By Joel Kovel
Capitalism Nature Socialism
Wilhelm Reich (1897-1957) is chiefly remembered, first, as the Marxist psychoanalyst with the unique distinction of having been drummed out of both the Communist Party and the International Psychoanalytic Association; and, second, as the infamous originator of a modality of therapy and bio-physical research based upon a kind of vital energy he claimed to discover, and which he called the “Orgone.” All of this got Reich into a lot of trouble with the United States government and led to his imprisonment and early death.
But Reich was not simply a curiosity of the twentieth century. His life and work are full of lessons for the present, and cast light upon its prime challenge: the building of ecosocialism in response to the ecological crisis and the collapse of existing capitalism.
Needless to say, Reich was no conscious ecosocialist: the word did not exist in his day, nor for that matter, did a notion of ecological crisis as such. But no other major thinker of the twentieth century looked as deeply into the estrangement from nature which forms the root of capitalism, and none were more aware of the need to reconstruct society along the lines of a humanly worthwhile relationship to nature. This placed him far, far ahead of his times. Indeed, the extremity of Reich’s views and the profound isolation that became his lot led Reich to wander, err, and eventually stray into madness.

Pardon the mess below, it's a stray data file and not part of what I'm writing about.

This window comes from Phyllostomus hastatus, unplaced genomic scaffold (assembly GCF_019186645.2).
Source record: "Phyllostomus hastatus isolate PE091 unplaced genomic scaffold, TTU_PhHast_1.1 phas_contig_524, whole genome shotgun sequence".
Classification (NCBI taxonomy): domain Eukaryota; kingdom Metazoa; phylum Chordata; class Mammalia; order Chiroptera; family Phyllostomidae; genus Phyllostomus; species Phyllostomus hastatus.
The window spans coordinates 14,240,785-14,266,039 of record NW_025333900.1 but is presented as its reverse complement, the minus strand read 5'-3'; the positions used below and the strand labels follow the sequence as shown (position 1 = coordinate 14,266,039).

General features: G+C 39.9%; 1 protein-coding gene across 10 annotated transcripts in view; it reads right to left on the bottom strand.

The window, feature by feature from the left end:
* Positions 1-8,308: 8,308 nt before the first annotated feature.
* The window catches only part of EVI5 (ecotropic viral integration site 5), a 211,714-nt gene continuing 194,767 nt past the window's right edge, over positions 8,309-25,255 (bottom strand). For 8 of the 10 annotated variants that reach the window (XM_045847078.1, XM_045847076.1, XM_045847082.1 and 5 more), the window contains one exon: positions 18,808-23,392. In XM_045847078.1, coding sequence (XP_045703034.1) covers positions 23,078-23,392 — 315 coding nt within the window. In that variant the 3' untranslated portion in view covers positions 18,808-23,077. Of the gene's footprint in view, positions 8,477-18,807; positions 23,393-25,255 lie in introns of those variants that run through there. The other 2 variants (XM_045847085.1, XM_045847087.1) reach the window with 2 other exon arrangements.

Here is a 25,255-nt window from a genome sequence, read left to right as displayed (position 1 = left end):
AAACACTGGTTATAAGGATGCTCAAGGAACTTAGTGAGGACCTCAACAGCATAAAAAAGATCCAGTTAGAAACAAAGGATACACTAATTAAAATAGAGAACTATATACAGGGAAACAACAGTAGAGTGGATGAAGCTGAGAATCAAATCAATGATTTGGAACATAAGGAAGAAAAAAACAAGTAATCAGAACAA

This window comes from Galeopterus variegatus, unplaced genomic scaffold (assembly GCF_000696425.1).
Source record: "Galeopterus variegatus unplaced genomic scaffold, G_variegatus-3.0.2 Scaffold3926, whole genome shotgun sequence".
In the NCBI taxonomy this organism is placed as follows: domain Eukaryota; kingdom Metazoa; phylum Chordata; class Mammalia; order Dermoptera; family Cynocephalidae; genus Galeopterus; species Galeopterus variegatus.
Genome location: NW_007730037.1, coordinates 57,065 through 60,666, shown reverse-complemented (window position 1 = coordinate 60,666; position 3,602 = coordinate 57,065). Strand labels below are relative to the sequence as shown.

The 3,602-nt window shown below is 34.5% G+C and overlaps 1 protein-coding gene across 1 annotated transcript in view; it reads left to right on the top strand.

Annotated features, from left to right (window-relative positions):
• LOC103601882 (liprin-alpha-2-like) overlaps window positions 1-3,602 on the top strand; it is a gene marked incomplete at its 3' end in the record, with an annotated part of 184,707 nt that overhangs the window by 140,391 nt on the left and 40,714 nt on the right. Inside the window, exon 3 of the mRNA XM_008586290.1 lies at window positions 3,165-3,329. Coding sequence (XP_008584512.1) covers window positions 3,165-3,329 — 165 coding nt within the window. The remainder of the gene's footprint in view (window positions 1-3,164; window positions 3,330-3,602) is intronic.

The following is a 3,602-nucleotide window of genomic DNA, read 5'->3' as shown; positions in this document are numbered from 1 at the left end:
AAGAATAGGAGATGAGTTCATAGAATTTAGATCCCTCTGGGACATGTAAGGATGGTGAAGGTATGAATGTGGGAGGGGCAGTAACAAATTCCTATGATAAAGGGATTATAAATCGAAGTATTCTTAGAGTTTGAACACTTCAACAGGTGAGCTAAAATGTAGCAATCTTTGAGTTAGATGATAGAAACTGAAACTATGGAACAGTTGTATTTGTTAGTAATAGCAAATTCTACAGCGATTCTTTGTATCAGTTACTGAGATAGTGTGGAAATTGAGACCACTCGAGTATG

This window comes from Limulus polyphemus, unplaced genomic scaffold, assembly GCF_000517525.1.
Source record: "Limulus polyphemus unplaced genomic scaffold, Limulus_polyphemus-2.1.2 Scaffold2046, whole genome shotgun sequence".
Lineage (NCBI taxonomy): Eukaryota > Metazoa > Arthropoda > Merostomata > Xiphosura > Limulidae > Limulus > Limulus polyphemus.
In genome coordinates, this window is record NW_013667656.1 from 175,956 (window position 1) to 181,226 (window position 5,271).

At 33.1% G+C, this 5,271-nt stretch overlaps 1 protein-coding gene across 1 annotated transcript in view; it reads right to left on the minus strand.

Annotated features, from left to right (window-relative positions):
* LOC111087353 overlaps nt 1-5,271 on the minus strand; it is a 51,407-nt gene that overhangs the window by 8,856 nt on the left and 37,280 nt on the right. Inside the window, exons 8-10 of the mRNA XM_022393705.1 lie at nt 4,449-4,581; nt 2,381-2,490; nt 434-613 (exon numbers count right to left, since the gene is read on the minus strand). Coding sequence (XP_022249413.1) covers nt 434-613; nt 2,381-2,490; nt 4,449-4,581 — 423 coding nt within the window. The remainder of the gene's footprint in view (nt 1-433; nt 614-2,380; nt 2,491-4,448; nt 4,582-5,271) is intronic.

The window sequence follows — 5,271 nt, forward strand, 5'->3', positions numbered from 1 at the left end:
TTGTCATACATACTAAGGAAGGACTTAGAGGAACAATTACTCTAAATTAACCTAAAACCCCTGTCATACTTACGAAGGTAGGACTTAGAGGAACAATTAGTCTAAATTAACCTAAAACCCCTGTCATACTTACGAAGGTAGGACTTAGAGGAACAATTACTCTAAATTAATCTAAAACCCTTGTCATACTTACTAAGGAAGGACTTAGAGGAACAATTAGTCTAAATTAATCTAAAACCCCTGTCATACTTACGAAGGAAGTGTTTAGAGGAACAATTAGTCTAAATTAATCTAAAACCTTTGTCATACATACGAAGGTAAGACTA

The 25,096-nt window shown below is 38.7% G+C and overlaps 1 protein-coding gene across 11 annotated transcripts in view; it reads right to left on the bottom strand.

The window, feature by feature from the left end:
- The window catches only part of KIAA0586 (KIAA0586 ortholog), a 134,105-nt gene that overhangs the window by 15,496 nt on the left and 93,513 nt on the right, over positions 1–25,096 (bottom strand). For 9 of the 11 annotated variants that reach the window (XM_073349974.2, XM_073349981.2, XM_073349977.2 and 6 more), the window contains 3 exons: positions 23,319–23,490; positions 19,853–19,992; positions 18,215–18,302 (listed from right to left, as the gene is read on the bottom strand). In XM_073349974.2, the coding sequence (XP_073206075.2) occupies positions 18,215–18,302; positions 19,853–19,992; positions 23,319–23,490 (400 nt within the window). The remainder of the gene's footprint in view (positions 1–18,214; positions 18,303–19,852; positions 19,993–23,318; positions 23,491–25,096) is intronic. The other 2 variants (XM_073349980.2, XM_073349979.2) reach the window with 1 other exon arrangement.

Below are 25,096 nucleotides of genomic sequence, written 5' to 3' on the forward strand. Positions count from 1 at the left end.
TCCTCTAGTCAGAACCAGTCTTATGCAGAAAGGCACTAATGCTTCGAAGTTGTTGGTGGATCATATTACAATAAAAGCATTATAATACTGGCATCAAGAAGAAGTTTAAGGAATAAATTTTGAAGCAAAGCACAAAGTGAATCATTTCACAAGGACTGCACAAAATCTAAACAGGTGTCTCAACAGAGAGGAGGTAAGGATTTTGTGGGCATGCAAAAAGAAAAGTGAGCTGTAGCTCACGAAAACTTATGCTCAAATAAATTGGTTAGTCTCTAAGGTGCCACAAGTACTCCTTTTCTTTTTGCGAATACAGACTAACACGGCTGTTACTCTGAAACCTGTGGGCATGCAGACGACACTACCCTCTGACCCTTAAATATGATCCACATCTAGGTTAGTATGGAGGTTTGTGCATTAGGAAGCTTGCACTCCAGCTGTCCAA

We need accordingly to assume a twofold attitude toward Reich—as a genius, but also a fallen genius. He was, one might say, a kind of magus, a latter day Paracelsus who can be seen both as a practitioner of dark magic and the prophet who discerned the profound illness of our civilization as an estrangement from nature and journeyed through the world to give people the gift of his knowledge and the hope for a cure.
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